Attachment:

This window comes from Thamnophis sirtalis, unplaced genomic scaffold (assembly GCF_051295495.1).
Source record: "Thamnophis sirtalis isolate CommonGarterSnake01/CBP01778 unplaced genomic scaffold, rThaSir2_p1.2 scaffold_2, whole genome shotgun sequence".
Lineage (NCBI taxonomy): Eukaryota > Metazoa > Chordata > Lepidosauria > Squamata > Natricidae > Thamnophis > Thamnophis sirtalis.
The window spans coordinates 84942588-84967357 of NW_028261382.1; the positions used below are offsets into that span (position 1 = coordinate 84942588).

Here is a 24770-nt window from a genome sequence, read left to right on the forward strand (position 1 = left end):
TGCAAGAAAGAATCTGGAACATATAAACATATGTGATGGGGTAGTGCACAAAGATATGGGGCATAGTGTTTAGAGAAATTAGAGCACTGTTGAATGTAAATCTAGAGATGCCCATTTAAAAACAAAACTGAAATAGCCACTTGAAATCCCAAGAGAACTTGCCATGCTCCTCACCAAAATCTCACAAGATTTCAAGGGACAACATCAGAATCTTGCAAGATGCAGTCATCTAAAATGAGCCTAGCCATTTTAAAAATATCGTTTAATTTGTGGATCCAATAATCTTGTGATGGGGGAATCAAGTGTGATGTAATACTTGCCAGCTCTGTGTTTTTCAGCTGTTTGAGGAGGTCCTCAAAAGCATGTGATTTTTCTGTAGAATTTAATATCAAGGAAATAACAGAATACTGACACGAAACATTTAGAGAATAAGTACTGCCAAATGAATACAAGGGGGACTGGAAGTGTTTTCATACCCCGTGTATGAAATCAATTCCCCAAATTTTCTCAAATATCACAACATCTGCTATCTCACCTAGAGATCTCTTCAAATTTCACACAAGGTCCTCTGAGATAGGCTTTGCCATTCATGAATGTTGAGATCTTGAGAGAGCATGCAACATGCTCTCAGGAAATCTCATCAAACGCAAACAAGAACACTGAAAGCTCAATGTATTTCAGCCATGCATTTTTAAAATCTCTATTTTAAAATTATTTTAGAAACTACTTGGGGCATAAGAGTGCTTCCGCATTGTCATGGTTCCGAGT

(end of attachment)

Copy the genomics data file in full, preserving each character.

This window comes from Thamnophis sirtalis, unplaced genomic scaffold (assembly GCF_051295495.1).
Source record: "Thamnophis sirtalis isolate CommonGarterSnake01/CBP01778 unplaced genomic scaffold, rThaSir2_p1.2 scaffold_2, whole genome shotgun sequence".
Lineage (NCBI taxonomy): Eukaryota > Metazoa > Chordata > Lepidosauria > Squamata > Natricidae > Thamnophis > Thamnophis sirtalis.
The window spans coordinates 84942588-84967357 of NW_028261382.1; the positions used below are offsets into that span (position 1 = coordinate 84942588).

Here is a 24770-nt window from a genome sequence, read left to right on the forward strand (position 1 = left end):
TGCAAGAAAGAATCTGGAACATATAAACATATGTGATGGGGTAGTGCACAAAGATATGGGGCATAGTGTTTAGAGAAATTAGAGCACTGTTGAATGTAAATCTAGAGATGCCCATTTAAAAACAAAACTGAAATAGCCACTTGAAATCCCAAGAGAACTTGCCATGCTCCTCACCAAAATCTCACAAGATTTCAAGGGACAACATCAGAATCTTGCAAGATGCAGTCATCTAAAATGAGCCTAGCCATTTTAAAAATATCGTTTAATTTGTGGATCCAATAATCTTGTGATGGGGGAATCAAGTGTGATGTAATACTTGCCAGCTCTGTGTTTTTCAGCTGTTTGAGGAGGTCCTCAAAAGCATGTGATTTTTCTGTAGAATTTAATATCAAGGAAATAACAGAATACTGACACGAAACATTTAGAGAATAAGTACTGCCAAATGAATACAAGGGGGACTGGAAGTGTTTTCATACCCCGTGTATGAAATCAATTCCCCAAATTTTCTCAAATATCACAACATCTGCTATCTCACCTAGAGATCTCTTCAAATTTCACACAAGGTCCTCTGAGATAGGCTTTGCCATTCATGAATGTTGAGATCTTGAGAGAGCATGCAACATGCTCTCAGGAAATCTCATCAAACGCAAACAAGAACACTGAAAGCTCAATGTATTTCAGCCATGCATTTTTAAAATCTCTATTTTAAAATTATTTTAGAAACTACTTGGGGCATAAGAGTGCTTCCGCATTGTCATGGTTCCGAGT